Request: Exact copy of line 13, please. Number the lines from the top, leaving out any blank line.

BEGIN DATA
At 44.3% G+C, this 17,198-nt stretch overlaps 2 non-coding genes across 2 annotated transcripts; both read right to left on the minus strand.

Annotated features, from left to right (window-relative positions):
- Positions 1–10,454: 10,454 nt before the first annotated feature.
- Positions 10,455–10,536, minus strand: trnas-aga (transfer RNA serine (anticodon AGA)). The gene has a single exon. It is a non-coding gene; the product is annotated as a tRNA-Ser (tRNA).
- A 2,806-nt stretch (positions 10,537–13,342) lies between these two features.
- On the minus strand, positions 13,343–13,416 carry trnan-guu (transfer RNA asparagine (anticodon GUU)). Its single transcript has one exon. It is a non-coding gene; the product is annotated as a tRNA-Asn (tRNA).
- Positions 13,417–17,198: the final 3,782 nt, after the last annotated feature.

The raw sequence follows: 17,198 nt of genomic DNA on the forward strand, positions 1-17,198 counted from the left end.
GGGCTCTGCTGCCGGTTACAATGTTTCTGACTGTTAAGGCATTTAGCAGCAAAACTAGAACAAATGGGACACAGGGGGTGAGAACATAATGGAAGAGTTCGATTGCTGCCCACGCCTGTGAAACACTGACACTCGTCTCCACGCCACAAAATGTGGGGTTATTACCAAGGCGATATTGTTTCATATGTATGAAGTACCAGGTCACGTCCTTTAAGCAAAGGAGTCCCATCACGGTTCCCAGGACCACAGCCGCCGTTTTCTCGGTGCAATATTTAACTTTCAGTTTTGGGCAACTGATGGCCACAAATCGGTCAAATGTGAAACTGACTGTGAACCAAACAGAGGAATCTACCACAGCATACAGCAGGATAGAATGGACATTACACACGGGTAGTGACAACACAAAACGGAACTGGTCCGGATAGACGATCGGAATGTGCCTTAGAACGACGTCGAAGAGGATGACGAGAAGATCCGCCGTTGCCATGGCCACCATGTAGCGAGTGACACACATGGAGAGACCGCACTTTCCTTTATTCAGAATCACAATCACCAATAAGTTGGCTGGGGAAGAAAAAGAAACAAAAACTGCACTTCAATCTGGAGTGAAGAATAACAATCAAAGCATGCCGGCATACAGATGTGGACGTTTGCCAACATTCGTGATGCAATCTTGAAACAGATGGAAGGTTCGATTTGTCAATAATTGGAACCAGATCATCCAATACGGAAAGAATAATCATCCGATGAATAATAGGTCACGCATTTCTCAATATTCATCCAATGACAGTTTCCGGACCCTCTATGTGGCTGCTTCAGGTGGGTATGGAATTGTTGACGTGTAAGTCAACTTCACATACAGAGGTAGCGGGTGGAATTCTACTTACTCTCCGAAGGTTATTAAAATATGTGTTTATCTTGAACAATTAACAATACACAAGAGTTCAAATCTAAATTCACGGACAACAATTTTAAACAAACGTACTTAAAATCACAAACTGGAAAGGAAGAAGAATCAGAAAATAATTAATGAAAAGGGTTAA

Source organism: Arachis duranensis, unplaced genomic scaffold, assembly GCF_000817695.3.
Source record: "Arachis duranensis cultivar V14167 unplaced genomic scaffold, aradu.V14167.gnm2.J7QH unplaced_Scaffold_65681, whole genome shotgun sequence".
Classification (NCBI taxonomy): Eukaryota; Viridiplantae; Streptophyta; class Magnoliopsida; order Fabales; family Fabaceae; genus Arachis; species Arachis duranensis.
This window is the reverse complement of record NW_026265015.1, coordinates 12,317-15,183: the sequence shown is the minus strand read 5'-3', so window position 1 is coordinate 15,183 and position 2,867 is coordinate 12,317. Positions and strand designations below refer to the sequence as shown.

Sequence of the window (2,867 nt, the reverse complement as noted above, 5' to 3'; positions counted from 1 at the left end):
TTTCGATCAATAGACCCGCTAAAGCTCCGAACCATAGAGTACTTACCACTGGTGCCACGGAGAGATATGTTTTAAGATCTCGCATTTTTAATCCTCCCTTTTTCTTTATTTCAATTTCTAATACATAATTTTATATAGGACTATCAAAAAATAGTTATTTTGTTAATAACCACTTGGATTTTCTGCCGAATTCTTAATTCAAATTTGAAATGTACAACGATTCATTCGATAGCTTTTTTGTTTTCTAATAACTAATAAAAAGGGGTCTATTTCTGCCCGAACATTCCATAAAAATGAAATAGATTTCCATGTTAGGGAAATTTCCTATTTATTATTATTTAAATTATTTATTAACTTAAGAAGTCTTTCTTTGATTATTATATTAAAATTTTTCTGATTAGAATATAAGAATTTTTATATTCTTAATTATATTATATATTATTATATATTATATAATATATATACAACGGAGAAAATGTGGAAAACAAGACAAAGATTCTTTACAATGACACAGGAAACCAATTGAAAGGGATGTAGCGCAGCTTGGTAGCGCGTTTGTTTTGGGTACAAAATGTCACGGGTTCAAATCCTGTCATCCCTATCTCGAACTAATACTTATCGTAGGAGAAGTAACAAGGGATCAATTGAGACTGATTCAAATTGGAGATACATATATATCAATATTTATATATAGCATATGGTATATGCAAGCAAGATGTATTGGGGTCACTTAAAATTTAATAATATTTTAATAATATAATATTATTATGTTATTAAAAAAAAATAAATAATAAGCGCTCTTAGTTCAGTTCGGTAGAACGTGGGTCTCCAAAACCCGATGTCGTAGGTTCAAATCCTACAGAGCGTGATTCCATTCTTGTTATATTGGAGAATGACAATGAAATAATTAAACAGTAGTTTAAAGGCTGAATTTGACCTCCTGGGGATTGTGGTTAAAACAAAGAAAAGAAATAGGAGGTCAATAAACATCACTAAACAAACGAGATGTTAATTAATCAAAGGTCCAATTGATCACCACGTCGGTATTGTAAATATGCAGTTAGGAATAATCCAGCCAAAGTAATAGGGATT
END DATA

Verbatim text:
This window is the reverse complement of record NW_026265015.1, coordinates 12,317-15,183: the sequence shown is the minus strand read 5'-3', so window position 1 is coordinate 15,183 and position 2,867 is coordinate 12,317. Positions and strand designations below refer to the sequence as shown.